Fazana was blessed with a white pebble beach which glowed in the late afternoon light as Cesare drove the hire car round to the picturesque harbour. Small but grand houses had been turned into restaurants.
Mel was glad to be away from the Villa, she had so much on her mind. She would tell Cesare later what had happened that afternoon with Hiroko.
For now, she was pleased to have some light relief, though she was only too aware that there was a burning question hanging between them.
“The buildings here are painted so prettily,” Mel said.
It occurred to her that since she had left her parents at eighteen to study in London, she’d never had a home of her own. After all the dramas of the afternoon, she longed for a sanctuary, a place of peace and tranquillity.
As a nanny she’d always lived in other people’s houses, always been tangled up in other people’s difficulties.
She watched a lady from one of the houses in the narrow streets by the harbour, absorbed in watering a window-sill herb garden and picking off seed heads. Mel watched her stand back with a satisfied smile on her face as she greeted her husband emerging from the house.
She crushed the herbs in her hand and held them out to him to enjoy the scent. He kissed her cheek before they headed back inside.
“They look happy,” Cesare commented, but there was a sad tone to his voice.
Mel stared out of the window. She knew he would soon press her for answers on why she had turned down his marriage proposal.
She almost felt like turning back when, there at the waterfront, waving and gesticulating to them, she saw Mihovil.
They parked the car and made their way over.
“This is my grandpapa. He is very honoured to be taking out my new friends in his boat.” He looked proud as a peacock as he introduced them. “He does not speak English. He understands that you wish to see the sunset and to take a tour around the coastline and look at the Villa Lavanda from the sea.
“I am so sorry I cannot come, too, but Makso has ordered me to help my mother clean all the silver at the Villa.”
The boat was charming with its orange awning. The sea lay calm as Mihovil’s grandfather undid the ropes and steered away from the harbour with its distinct clocktower.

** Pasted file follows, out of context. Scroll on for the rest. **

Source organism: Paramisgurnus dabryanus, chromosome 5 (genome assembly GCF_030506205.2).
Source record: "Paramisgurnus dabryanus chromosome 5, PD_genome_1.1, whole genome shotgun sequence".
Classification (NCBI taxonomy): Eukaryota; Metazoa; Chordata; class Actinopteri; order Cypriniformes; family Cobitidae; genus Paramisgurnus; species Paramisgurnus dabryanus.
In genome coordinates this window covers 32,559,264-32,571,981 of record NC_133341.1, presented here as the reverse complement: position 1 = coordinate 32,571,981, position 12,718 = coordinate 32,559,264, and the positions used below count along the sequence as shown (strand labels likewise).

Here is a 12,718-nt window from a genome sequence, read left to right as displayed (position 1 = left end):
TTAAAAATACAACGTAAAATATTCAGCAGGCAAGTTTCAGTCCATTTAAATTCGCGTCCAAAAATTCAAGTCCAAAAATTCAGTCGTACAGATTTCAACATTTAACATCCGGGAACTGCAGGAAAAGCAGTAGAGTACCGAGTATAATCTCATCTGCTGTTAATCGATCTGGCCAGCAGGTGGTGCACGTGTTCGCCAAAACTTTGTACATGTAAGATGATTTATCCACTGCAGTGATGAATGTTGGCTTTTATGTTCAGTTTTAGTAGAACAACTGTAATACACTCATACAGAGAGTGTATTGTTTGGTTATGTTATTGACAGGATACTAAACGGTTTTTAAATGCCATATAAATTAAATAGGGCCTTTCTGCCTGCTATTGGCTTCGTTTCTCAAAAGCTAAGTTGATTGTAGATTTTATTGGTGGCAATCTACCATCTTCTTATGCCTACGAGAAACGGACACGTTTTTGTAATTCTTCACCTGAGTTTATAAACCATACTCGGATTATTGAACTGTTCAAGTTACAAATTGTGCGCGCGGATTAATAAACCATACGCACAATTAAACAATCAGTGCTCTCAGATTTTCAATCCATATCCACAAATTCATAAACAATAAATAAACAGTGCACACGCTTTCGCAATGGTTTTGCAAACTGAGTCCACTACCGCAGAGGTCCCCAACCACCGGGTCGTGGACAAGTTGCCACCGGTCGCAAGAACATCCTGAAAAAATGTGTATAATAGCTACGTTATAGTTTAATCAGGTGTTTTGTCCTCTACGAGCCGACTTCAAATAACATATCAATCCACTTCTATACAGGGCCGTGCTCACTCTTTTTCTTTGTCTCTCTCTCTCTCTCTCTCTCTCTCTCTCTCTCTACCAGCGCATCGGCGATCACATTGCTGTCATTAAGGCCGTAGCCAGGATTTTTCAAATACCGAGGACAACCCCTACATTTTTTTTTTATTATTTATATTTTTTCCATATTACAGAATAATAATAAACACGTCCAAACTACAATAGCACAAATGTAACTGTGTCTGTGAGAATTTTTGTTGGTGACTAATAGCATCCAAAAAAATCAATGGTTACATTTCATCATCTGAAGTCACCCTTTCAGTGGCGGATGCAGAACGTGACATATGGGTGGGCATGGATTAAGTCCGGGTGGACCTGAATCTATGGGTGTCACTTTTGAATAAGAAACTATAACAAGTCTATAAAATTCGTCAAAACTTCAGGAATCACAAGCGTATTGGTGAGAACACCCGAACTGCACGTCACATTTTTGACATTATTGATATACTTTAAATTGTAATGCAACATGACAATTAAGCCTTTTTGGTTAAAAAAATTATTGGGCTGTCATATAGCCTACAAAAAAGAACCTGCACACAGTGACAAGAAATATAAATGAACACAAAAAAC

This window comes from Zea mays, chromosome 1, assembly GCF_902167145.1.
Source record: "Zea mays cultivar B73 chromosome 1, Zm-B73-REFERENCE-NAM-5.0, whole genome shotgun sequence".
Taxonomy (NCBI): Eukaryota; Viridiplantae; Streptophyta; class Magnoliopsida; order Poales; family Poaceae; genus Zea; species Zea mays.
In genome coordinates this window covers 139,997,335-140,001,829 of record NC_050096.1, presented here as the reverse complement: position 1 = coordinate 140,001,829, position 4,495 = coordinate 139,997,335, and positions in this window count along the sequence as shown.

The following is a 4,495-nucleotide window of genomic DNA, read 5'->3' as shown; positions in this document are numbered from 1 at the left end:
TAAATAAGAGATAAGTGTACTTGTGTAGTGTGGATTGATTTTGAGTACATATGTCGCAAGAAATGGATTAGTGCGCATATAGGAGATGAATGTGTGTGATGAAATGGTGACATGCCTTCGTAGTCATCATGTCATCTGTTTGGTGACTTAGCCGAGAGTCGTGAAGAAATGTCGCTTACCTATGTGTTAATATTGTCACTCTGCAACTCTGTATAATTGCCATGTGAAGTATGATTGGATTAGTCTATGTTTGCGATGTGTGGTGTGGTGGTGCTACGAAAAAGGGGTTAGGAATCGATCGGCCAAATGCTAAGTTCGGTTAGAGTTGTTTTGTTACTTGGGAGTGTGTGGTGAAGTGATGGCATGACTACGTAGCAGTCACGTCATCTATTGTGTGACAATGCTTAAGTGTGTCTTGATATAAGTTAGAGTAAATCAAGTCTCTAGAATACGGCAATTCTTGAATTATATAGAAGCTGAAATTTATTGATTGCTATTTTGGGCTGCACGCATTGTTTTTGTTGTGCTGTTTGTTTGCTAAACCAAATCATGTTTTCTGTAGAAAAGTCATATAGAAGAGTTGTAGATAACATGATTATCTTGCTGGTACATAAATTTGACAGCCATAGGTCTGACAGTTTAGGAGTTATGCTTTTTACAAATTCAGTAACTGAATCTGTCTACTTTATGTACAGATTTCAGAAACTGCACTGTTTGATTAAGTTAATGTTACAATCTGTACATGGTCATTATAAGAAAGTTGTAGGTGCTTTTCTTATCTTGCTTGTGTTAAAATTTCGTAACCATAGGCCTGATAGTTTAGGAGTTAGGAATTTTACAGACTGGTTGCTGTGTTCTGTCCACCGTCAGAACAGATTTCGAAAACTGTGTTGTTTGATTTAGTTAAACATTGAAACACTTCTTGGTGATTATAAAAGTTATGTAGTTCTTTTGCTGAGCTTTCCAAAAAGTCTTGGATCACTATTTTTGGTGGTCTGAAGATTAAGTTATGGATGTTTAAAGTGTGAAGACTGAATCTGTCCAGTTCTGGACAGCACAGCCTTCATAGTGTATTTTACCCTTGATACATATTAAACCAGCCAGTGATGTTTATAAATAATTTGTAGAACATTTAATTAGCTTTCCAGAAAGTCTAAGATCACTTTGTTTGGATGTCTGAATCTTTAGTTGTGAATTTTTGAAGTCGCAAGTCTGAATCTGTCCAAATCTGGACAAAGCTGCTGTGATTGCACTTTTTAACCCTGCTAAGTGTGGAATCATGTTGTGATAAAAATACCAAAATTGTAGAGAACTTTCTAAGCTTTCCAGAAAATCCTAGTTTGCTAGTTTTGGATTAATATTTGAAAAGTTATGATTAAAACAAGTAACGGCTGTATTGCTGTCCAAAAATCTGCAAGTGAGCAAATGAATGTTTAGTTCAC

As they chugged along, the old man nodded to them to sit on the cushioned seats, then tactfully withdrew to his place at the front of the boat.
Looking away from them out to sea, it was as if he sensed their need to be alone.
“You looked very pretty in that wedding dress, Mel,” Cesare commented.
Mel had tried on the dress while helping her friend Caroline pick her own wedding dress.
Mel trailed her hand in the cool aquamarine sea. She didn’t know what to say. Cesare needed his answers and he wasn’t going to beat around the bush.
He opened his mouth to speak again, and placed his hand gently under her chin, making her face him.
“I had hoped one day –”
“I know.” She stopped him, edging away.
It was too painful for words knowing how she had disappointed this gorgeous man, and how she was destined to disappoint him further.
As if mirroring her dying hopes, the sun, which had blazed bright, was dropping in the sky. It was such a sublime evening.
She closed her eyes then opened them again and took the courage to look at Cesare’s tanned face.
“Cesare, there is something I haven’t told you which is very painful for me. I have never spoken of it to any man. But . . .”
His eyes were clear, his loving gaze was all the more agonising because she could not return it. He was framed now by a huge semicircular sinking ball of fire.
“I know that you love children,” Mel continued. “You’re Italian, from a huge family. Looking forward to babies of your own is in your blood.” She scrunched the hem of her skirt between tight fingers. “That’s something I could never give you.”
He looked puzzled and she went on to explain.